So do academies perform better or not?

Philip Collie's picture
 6
Schoolzone investigated claims that schools can be made to improve by forcing the to convert to academies.

The government is promising/threatening to force low performing schools to become academies, despite the fact that the education select committee has reported in some detail, that they are no better at improving performance than other schools.

On this morning's Today programme*, Nick Gibb refuted - or at least refused to confirm - the committee's findings. As the GCSE data came out last week, we decided to look into this ourselves.

First though, let's clarify the government proposal: that weak schools have their leadership (presumably staff and governors) replaced by either that of another strong school, or from an academy trust. What isn't clear in the proposal is whether there are enough schools available to provide this support, nor where the funding would come from.

So, looking at the data, we need to take into account that:

Converter academies were all rated Good or Outstanding on conversion, so should perform better (See below for profiling used in this analysis)

Sponsored academies are mostly those which were performing badly before being forced in being an academy.

The ratings and school types are as they are now - not necessarily as they were when they achieved the results.

Full article here.

*The Today programme which interviewed Nick Gibb was on 2 February 2014. The section begins with a short interview with Alasdair Smith, the Anti-Academies Alliance, before the longer interview with the Minister for School Reform. You can listen again here (21 days to listen from 10 February) at around 1:09.00.
Share on Twitter

Comments

Janet Downs's picture
Tue, 10/02/2015 - 13:02

Philip - I noticed on the Today programme Gibb used the misleading statistic that sponsored academies improve faster than other schools. But this was from a lower base - even the DfE has realised that. It told the Guardian sponsored academies were bound to have a higher improvement rate because they had further to go.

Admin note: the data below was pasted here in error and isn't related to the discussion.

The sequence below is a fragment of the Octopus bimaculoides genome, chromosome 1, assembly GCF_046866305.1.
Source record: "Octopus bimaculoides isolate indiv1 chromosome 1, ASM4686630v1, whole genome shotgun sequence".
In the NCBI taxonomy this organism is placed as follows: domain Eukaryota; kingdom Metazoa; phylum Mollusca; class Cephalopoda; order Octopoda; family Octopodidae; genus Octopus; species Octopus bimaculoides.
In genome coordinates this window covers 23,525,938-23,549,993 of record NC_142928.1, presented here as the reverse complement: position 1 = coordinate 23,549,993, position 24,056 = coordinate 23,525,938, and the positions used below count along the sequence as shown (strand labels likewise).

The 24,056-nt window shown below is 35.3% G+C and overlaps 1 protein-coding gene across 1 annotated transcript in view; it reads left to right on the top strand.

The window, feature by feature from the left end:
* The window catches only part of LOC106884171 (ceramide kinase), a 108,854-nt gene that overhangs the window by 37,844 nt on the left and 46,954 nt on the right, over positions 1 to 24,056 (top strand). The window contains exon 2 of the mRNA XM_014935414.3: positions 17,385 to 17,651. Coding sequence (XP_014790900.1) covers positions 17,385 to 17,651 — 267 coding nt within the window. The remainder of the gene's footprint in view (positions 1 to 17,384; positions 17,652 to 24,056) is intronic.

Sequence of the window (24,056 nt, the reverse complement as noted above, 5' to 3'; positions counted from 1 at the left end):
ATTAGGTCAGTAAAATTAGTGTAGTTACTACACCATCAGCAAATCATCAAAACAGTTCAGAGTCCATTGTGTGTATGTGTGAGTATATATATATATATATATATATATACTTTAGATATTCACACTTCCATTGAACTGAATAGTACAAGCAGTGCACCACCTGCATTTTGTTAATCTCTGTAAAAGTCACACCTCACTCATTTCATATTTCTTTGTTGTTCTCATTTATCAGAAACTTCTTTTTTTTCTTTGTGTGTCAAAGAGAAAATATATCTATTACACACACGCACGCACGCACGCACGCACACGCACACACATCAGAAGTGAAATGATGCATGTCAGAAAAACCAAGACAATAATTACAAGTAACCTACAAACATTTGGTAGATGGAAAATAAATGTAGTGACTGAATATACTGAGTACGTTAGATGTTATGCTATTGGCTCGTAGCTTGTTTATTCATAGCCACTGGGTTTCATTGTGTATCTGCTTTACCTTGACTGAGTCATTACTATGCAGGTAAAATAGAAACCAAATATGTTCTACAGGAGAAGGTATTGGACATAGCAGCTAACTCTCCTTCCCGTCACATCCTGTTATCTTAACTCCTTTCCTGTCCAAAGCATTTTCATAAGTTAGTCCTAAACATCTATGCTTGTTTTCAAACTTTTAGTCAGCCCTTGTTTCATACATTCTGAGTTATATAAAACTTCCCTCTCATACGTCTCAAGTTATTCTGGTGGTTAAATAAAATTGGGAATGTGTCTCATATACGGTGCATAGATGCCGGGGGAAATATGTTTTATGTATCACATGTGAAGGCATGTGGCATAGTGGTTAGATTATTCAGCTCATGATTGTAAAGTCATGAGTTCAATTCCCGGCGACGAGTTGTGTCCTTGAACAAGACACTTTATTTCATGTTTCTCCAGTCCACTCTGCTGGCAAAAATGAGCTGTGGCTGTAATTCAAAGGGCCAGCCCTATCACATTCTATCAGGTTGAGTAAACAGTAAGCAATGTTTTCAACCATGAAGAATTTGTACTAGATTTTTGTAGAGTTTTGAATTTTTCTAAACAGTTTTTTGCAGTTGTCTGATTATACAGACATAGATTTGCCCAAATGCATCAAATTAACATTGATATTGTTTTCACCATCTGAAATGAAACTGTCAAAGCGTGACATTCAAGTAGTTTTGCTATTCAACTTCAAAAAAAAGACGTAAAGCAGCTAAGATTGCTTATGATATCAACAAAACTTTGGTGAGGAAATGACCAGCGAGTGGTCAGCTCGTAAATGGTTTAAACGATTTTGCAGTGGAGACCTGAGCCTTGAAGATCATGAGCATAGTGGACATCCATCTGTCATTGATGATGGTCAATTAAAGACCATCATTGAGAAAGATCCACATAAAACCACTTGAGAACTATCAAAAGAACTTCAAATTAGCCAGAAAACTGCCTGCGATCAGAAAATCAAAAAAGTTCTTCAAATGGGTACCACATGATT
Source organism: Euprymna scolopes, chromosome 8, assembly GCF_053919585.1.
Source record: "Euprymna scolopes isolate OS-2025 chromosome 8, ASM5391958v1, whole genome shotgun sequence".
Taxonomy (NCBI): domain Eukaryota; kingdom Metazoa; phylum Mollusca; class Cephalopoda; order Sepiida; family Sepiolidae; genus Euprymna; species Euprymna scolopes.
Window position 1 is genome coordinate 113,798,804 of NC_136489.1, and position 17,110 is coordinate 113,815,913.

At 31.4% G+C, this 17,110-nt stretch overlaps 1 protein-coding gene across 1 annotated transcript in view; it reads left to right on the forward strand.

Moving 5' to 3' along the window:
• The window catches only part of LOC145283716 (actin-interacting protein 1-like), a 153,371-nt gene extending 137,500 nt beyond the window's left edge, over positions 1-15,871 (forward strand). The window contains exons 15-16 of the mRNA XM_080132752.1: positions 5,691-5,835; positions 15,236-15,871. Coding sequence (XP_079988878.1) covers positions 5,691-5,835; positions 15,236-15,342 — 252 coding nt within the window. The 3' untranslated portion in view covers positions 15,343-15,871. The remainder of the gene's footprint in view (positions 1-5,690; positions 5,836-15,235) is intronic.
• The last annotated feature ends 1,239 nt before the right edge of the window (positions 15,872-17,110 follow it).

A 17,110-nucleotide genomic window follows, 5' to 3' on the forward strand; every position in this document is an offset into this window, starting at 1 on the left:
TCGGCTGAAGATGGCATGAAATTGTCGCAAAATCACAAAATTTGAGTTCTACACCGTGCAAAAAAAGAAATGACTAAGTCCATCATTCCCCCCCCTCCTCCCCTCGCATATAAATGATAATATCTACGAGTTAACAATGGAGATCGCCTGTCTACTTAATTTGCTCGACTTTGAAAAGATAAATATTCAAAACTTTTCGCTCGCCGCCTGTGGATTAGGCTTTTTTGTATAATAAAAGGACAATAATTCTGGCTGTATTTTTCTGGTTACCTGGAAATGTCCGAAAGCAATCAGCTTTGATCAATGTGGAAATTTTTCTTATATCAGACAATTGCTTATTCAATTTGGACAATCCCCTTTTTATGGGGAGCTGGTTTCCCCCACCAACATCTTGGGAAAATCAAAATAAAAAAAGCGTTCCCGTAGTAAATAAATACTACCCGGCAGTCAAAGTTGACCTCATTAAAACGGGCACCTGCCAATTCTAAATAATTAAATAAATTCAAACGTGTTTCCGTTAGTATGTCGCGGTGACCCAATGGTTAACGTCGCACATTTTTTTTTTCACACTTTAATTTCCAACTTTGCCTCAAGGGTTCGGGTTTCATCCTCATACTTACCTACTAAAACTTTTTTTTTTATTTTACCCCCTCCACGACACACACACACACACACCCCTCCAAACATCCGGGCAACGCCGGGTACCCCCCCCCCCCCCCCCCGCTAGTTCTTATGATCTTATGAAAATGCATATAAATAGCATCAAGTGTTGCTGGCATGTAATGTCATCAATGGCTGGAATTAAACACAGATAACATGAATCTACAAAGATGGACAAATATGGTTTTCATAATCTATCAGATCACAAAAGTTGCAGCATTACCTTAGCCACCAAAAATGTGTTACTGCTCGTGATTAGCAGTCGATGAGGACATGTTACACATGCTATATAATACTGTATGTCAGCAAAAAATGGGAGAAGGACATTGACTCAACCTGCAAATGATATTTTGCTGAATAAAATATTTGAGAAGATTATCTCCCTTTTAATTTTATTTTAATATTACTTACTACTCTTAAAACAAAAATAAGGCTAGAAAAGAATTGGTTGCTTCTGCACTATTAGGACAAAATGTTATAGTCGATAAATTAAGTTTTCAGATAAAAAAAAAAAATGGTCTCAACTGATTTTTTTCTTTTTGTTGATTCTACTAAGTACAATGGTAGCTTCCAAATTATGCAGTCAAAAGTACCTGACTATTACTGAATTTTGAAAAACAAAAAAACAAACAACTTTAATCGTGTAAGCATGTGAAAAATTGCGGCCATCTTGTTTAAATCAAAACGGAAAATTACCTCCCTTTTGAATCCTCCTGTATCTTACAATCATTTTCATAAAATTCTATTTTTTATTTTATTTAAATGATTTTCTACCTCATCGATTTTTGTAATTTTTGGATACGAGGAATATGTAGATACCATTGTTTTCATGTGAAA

Gibb said one million pupils were now in outstanding schools implying this was down to the academies programme. But these good or better schools would also include non-academies which had improved (and forgetting the converter and sponsored academies downgraded to requires improvement or worse).

He also said, rightly, that 60% of secondaries were now academies. But he doesn't seem to have noted Ofsted's finding that it's the secondary sector where the proportion of schools judged good or better has not risen. The rise in the proportion of good or better schools is in the primary sector where there's only a small proportion of academies.

ARK was a brilliant sponsor, Gibb said. But two of ARK's B'ham schools have been judged requires improvement and inadequate.

He blathered on about academy 'freedoms'. But as the Ed Select Committee said, non-academies can do most things academies can do and recommended the freedom to opt-out of the National Curriculum should be given to all schools.

The Government wasn't 'forcing' schools to become academies, Gibb said, before adding the Gov't would indeed enforce conversion where schools weren't improving.

Never mind that this is the most costly intervention and other methods, particularly offering struggling schools support from other schools, were more effective.

janee's picture
Tue, 10/02/2015 - 13:11